По словам великого поэта, «любви все возрасты покорны». Сегодня мы наблюдаем, что волонтерство, так же как и любовь, не признает возрастных границ. Правда, про любовь Александр Сергеевич добавил, что «на повороте наших лет печален страсти мертвый след». Но то было в 19 веке. Как показывает практика, в 21 веке к волонтерству это вряд ли относится. В ООН, возраст волонтеров варьирует от 18 до 82 лет. Тут уж действительно, все возрасты покорны!
The second trend is Digital Transformation. In the digital world, more tasks and interactions are becoming location neutral. With the right systems in place, this opens new opportunities for online volunteers: from data mapping and processing, and translations to editing audio-visual communications.
Traditional volunteering is very location specific: planting trees or delivering food and medicine to the elderly. Digital volunteering also means rolling up your sleeves – but behind your desk.
And this is not in theory. When the earthquake hit Türkiye and Syria in the beginning of the year, the first volunteers deployed by the UN were not sent from Bonn or Brussels, not even from Istanbul and Izmir. The very first people whom we mobilized after the earthquake were online volunteers who provided remote psycho counselling in Turkish, Kurdish and Arabic for children in affected areas.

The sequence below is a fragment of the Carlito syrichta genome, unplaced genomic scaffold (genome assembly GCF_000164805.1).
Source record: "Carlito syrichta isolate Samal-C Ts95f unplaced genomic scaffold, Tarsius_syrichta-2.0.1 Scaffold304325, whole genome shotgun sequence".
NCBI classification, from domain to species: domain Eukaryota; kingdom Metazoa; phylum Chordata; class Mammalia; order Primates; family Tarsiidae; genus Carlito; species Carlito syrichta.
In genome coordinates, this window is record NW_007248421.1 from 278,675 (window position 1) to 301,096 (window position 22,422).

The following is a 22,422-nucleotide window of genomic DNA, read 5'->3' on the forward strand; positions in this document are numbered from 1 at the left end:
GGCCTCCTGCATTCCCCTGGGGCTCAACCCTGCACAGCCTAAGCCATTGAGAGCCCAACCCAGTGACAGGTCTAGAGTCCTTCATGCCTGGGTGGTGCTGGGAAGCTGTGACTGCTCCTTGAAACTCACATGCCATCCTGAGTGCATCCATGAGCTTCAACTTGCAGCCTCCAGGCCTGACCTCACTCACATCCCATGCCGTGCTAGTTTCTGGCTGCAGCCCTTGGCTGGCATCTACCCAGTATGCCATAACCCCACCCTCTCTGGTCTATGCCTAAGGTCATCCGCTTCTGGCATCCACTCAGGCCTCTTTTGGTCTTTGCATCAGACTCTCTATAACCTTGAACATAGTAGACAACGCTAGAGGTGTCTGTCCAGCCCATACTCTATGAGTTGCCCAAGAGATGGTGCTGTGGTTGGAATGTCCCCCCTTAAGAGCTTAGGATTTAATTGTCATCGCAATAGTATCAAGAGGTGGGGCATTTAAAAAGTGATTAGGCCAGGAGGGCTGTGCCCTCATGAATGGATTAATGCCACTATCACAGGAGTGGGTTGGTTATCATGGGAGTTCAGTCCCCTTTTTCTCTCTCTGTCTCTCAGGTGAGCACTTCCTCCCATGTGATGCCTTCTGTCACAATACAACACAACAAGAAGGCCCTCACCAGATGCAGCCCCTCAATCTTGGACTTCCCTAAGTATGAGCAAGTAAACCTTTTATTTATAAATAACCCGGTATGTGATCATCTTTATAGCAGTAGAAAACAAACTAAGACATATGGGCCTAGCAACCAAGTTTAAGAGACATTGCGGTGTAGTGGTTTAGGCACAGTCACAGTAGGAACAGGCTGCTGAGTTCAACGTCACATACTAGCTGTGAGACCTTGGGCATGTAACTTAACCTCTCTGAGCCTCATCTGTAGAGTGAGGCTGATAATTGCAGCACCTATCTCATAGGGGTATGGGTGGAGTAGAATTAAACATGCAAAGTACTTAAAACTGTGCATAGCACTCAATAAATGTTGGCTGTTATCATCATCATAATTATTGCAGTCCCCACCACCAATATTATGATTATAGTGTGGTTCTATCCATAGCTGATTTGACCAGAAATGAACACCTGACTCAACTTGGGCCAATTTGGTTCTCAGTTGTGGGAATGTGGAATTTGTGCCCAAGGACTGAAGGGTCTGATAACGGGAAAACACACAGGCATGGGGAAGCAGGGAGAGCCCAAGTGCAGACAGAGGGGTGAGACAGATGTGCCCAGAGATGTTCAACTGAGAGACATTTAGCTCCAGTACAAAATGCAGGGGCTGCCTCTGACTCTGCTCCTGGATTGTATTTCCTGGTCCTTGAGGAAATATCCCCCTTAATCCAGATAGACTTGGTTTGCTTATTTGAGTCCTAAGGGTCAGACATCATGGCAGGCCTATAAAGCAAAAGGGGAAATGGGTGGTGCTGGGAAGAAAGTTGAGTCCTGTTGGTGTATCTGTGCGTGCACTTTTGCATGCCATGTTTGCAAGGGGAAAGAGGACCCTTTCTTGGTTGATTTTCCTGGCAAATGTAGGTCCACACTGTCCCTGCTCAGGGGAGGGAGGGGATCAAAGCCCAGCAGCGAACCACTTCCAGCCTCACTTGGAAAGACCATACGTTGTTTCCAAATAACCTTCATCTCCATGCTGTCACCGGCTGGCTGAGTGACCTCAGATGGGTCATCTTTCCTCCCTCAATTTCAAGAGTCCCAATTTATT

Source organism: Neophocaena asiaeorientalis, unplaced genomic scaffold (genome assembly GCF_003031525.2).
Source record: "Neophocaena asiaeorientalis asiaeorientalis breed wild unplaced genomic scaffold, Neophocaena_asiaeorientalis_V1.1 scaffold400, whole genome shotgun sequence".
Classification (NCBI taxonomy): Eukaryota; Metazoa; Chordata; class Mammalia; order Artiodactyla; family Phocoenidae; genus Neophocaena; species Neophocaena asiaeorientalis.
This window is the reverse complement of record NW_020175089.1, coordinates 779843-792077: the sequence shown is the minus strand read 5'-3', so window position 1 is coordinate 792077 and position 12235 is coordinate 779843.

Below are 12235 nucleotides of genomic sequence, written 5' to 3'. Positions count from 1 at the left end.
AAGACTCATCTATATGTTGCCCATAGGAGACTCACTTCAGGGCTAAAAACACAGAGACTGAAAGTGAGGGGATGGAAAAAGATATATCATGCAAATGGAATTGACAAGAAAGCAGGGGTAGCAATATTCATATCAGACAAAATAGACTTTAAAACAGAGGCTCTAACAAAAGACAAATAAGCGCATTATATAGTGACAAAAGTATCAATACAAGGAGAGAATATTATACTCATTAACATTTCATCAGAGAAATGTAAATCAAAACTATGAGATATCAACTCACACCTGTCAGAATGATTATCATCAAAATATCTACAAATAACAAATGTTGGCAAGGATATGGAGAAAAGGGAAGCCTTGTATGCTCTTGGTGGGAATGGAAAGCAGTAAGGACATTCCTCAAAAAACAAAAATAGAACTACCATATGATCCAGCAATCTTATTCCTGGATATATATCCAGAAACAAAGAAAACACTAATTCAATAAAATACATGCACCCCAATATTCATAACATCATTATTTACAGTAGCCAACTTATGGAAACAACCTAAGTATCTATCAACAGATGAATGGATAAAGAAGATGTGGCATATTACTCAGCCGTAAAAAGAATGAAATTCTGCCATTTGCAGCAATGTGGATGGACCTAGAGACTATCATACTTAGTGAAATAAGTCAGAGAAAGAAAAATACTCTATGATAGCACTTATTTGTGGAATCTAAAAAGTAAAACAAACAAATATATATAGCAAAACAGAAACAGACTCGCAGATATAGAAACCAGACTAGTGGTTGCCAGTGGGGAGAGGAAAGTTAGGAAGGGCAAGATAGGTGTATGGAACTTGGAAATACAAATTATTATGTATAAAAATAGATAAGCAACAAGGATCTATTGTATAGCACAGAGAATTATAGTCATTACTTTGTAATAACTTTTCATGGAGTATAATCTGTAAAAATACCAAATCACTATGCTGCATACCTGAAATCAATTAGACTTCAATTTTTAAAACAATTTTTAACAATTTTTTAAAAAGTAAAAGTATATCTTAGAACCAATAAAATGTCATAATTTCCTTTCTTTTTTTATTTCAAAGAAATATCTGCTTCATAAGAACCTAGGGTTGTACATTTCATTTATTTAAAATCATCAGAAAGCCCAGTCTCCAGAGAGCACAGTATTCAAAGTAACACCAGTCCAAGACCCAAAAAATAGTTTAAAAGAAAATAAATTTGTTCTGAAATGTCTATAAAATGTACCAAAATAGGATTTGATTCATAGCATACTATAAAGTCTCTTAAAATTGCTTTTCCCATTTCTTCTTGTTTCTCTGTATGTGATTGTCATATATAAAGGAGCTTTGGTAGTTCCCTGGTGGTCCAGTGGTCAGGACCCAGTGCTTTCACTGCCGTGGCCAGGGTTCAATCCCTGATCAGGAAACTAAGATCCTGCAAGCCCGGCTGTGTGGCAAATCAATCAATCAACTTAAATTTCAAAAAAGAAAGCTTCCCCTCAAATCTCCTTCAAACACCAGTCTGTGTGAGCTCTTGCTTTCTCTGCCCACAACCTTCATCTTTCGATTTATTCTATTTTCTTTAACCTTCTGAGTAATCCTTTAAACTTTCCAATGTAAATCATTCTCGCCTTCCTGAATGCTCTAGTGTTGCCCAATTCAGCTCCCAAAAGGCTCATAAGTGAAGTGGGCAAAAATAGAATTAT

The Digital Era is giving rise not only to hopes but also to anxieties. What if AI will replace humans in more fields of work? Today, most specialists would suggest that it is too early to draw conclusions about the future of work and we are yet to see full range of AI’s implications for volunteerism.
However, we know: what volunteers do, they do with their hands, their heads and their heart. No ChatGPT can ever replace volunteers.
We are at the cusp of the era for volunteering in development, and the trends that enable it are seismic and long-term. How that new era will unfold in different countries and sectors is yet to be seen. Yet one thing is clear: the future will be shaped not so much by grand design as by the power of taking small steps. Volunteers know this all too well. Volunteers act in small steps but know these actions will change the world. A volunteer working on climate adaptation in a remote village is making our future more sustainable.
A volunteer partnering with persons with disabilities makes our societies more inclusive.
A volunteer working in another country is helping our world to nurture global solidarity.
And the organizers of this forum — who brought these volunteers together — are helping to share experiences and foster new volunteer networks.
My African friends have once told me: “If you want to go fast, go alone; but if you want to go far, go together”.
Here together we are. So let’s go far.
Or, as you say in Kazakhstan: «Жақсылық етсең, жарты етпе».